Recently, QR codes have firmly entered our daily lives, whether we like it or not. But they can also pose a security risk, as the user may not always know in advance which website they are being directed to. While dedicated scanner apps usually show you which URL is hidden inside a QR code, Google Camera seems to try to automatically correct addresses it thinks are wrong, which is more trouble than it’s worth.
According to the German edition of Heise, after an investigation, the Google Camera app on Android 12 regularly issues at least three types of erroneous addresses.
The first type of misspelled addresses is most common when an address is hidden behind a QR code using country code top-level domains (ccTLDs). Google Camera inserts an extra dot in such cases. For example, https://fooco.at becomes https://foo.co.at. As Heise discovered, the problem affects not only the Austrian .at domain, but also the .au, .br, .hu, .il, .kr, .nz, .ru, .tr, .uk and .za domains.
The second issue concerns addresses with top-level domains that are longer than two letters (such as the Catalan .cat). In such a case, Google Camera can “swallow” the remainder, turning the Catalan independence referendum address https://referendum.cat into a non-existent Canadian address https://referendum.ca. The same problem exists for .int, .pro, .travel, .apple, .bet, .beer, and .amex, with almost all of them abbreviated to the first two letters, with the exception of .apple, which becomes .app. The issue also affects new top-level domains such as .army, .art, .arte, .arab, .audio, .auto, and .autos.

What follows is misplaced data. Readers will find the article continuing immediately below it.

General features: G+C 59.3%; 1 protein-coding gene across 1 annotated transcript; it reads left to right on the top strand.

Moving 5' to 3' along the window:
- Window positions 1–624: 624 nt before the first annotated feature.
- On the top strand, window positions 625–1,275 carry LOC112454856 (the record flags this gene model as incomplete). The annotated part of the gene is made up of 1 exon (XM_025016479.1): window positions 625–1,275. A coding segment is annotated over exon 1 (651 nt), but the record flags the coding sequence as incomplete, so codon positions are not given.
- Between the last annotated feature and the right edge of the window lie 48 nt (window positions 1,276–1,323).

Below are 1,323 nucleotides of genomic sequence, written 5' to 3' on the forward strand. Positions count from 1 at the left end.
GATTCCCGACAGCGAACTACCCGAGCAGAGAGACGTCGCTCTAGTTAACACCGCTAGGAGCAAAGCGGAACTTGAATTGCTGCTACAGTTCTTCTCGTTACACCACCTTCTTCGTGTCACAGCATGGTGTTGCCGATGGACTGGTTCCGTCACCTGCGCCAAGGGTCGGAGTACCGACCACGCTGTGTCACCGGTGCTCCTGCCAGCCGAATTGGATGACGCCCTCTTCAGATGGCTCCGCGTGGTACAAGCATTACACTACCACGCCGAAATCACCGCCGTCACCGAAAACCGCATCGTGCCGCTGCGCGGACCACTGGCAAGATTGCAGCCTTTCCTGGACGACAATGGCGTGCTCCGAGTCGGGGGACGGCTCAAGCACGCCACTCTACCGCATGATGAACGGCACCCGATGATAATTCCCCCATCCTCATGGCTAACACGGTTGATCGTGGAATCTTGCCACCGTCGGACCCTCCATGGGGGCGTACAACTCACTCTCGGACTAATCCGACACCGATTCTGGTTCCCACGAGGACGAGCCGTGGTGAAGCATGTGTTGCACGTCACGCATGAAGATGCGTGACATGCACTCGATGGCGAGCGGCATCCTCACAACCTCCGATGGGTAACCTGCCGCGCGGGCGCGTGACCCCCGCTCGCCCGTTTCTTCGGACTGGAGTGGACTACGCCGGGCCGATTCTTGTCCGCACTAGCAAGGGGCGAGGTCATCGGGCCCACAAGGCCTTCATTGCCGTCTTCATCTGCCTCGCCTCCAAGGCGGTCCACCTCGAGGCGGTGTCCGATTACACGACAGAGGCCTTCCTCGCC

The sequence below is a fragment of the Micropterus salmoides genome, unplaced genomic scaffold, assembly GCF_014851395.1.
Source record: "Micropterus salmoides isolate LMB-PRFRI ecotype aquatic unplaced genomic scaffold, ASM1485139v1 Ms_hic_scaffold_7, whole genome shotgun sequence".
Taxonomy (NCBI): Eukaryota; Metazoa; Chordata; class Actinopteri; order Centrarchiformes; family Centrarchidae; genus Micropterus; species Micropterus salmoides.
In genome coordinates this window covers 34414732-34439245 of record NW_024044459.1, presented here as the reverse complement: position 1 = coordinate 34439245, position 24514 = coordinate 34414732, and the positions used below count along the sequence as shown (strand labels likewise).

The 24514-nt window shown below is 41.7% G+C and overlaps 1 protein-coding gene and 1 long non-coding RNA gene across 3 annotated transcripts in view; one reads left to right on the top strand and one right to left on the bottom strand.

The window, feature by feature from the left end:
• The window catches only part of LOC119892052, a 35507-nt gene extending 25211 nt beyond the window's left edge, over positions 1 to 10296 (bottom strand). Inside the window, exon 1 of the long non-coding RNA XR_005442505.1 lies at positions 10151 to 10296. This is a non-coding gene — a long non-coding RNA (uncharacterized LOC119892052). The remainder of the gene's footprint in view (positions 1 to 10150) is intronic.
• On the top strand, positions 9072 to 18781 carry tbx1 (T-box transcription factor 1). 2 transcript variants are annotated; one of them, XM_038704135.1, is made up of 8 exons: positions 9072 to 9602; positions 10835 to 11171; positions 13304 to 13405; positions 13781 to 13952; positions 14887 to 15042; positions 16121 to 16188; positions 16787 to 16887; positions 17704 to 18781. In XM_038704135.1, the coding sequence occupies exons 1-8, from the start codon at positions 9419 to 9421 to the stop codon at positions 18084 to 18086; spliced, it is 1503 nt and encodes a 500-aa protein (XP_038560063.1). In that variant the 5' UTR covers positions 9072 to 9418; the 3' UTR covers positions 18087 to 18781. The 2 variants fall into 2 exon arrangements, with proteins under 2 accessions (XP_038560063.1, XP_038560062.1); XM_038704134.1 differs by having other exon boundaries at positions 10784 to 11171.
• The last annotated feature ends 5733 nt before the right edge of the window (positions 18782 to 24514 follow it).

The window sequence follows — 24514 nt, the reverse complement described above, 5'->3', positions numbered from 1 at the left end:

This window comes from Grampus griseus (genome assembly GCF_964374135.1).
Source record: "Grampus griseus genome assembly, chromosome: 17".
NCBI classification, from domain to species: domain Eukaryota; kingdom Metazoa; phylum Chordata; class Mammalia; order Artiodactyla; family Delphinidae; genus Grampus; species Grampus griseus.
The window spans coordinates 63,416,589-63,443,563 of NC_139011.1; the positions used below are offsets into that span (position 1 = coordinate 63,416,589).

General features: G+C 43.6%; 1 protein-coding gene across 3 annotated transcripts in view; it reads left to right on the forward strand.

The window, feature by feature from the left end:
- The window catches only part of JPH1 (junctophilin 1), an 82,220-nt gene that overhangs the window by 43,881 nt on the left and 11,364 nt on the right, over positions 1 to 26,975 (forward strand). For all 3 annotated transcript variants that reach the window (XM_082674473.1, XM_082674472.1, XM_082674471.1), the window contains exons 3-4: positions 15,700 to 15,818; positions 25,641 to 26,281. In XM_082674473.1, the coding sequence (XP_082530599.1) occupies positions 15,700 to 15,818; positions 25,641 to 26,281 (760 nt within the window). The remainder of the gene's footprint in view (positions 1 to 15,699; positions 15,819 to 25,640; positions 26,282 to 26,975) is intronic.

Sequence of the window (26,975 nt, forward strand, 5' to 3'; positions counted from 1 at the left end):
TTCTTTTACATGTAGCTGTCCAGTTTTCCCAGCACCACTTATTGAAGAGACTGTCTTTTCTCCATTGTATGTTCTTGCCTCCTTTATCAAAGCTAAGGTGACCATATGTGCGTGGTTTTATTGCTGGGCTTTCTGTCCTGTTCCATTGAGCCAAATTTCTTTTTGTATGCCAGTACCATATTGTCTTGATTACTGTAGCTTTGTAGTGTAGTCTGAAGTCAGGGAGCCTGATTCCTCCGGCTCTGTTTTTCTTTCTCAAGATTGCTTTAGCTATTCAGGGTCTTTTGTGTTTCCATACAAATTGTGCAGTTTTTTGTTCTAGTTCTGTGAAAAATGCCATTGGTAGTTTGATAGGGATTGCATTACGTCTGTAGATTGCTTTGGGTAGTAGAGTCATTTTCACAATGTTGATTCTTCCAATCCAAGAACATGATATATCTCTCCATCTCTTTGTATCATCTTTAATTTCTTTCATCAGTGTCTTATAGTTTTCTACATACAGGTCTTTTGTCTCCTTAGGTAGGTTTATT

Another problem concerns addresses with numbers in the subdomain (usually in the www part). Here Google Camera randomly adds a period again, turning working addresses like the Royal Bank of Canada https://www6.rbc.com into non-working addresses like https://www.6.rbc.com. Moreover, errors can be combined. As a result, https://www2co.at will become https://www.2.co.at.
The problems appear not only in Chrome, but also in other browsers, even if they are set as the default application on an Android 12 device. For example, when using Firefox, users will still be redirected to the wrong link when scanning a QR code using Google Camera.
Google Camera only reads QR codes when the user activates Google Lens suggestions in their settings. At the same time, according to Heise, the standalone Google Lens app itself works fine with all types of QR codes and does not cause any errors.
Heise was able to confirm their findings with Pixel 3 XL, 3a, 4, 4a, 5, and 6 Pro running Android 12. Pixel 3a running Android 11 did not experience the issue, but after updating to the latest OS, it did.